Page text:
The order applies to paved, off-street trails as well as parks, and gives the county’s nine cities and towns the ability to opt in or out, though Whitaker said he understood all would be participating.

To read the revised order, go here.


For more stories about the coronavirus, go here.

Track cases in Sonoma County, across California, the United States and around the world here.

Inland state parks, including Trione-Annadel, Sugarloaf Ridge and Jack London, are to allow foot and bicycle traffic going forward, in deference to the evolving county policy.

State beaches remain completely closed, along with regional parks and trails on the coast, ocean marinas and the Jenner Headlands preserve.

Walk-in and bike-in visitors will be welcomed at the Lake Sonoma Recreation Area, operated by the U.S. Army Corps of Engineers, though its remote location may limit use, Area Operations Manager Chris Schooley said.

Though golfing remains off-limits, golf course operators may allow neighbors to use pathways on their grounds for walking, jogging or biking, the order states.

In addition, exercising at school fields and tracks on campuses that otherwise allow community use also is permissible under the revised order.

“It does open up additional opportunities,” particularly in areas where parks may be rare, Whitaker said.

County officials described the revised order as a first step toward eventually reopening the parks in full, and acknowledged significant shortcomings, including the continued closure of the coast, even to its residents.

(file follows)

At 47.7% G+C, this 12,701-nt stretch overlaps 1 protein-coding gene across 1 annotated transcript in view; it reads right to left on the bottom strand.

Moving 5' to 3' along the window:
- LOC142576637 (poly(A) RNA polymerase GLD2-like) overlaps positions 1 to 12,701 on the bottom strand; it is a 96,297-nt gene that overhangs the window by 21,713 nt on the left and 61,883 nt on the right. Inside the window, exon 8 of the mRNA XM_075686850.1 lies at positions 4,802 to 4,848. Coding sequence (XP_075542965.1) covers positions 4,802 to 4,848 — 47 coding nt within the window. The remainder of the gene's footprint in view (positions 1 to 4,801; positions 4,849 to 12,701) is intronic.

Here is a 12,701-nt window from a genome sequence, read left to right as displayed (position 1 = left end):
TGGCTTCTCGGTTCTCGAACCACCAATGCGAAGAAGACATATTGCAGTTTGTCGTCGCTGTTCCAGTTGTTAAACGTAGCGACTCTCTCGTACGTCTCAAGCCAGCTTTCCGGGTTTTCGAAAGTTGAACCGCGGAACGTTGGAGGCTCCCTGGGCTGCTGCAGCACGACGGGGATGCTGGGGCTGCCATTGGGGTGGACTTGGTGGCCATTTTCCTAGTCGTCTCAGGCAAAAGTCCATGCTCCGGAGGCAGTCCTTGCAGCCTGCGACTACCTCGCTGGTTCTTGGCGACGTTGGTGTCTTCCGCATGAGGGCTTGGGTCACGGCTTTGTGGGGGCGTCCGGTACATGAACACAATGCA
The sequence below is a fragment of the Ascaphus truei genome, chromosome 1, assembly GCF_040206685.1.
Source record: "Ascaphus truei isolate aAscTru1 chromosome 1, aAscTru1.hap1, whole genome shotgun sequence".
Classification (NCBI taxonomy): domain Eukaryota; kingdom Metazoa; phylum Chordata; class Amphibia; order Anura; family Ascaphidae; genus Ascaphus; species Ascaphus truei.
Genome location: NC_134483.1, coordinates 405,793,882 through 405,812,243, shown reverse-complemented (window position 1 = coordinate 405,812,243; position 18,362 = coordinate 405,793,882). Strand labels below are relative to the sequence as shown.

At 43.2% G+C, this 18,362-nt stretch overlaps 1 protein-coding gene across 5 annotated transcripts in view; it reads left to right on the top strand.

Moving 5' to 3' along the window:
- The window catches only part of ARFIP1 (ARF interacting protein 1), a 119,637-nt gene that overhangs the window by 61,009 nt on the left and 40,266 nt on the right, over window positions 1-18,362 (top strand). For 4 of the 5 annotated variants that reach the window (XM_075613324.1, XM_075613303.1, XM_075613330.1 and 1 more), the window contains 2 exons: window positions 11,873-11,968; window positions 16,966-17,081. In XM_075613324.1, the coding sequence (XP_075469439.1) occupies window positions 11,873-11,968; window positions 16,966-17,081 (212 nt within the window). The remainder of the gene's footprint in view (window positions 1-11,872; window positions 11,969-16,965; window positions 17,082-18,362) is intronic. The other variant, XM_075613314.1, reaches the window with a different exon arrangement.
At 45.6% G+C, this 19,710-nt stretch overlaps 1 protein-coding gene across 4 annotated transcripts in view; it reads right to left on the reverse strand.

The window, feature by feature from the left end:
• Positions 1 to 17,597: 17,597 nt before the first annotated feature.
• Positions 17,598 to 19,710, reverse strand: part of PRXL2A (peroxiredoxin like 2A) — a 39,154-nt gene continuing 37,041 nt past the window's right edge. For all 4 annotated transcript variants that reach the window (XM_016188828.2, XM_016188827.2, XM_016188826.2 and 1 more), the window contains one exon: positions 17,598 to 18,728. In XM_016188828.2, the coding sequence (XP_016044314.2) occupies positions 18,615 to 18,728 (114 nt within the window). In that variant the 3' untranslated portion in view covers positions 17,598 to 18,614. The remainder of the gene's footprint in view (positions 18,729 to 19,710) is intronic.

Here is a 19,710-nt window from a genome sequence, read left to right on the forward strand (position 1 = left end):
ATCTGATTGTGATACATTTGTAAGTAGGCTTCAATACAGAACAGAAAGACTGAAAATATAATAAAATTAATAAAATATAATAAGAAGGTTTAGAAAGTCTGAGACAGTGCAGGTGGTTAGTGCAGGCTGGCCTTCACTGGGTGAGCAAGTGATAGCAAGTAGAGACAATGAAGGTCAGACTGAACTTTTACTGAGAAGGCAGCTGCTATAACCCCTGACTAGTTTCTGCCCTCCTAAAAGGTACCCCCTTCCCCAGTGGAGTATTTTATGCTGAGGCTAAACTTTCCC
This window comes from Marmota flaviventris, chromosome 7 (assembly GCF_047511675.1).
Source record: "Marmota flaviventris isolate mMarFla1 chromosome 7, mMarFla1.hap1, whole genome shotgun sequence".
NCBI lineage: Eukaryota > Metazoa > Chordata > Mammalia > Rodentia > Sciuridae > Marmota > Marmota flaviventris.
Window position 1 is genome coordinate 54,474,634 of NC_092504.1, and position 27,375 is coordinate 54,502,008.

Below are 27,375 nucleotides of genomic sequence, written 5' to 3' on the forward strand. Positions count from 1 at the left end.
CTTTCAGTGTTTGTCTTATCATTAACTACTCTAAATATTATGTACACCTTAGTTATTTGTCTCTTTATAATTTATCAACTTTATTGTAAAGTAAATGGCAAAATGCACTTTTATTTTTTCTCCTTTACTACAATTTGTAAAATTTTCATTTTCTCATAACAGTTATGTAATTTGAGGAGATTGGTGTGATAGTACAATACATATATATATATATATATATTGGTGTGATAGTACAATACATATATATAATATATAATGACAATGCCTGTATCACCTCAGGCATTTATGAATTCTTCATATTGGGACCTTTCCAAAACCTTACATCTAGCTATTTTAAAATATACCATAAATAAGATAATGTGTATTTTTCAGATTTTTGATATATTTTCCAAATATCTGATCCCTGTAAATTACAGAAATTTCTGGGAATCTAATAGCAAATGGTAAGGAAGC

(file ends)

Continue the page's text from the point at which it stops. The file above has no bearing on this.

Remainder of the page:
Thousands of people, many or most from outside the region, have strayed into the Sonoma Coast State Park and other coastal park properties since they were shut down five weeks ago, suggesting that maintaining control of coastal parks if they were opened would be near impossible with existing resources, county officials said.

Both ocean and river beaches already draw significant crowds from outside the area during warm weather, and combined with pent-up local demand for park access, the risk would put too much strain on park personnel, Whitaker said.

“This is temporary,” Whitaker said. “This is the first phase of what we hope will be a continual easing.”

Supervisor Lynda Hopkins, who represents the coast and lower Russian River, acknowledged that the order poses “a significant equity issue around who happens to live in walking/biking distance from a park.”

There are also many small parks with little more than some play equipment, which is off-limits under the order and, thus, offers little to neighbors.

Henrietta “Henri” Bensussen, 82, who lives in an apartment near Coddingtown in Santa Rosa, noted that she and fellow apartment dwellers in more urban areas are often most in need of park access.

Accustomed to hiking weekly in one of the county’s larger regional parks, she noted that many of those with access to the places she likes to go already live in park-like settings.

“You know who lives around these regional parks are people who can afford to live in the big house with the big trees,” she said. “The rest of us …we are the people that need it much more than those other people. We have less resources, really.”

You can reach Staff Writer Mary Callahan at 707-521-5249 or On Twitter @MaryCallahanB.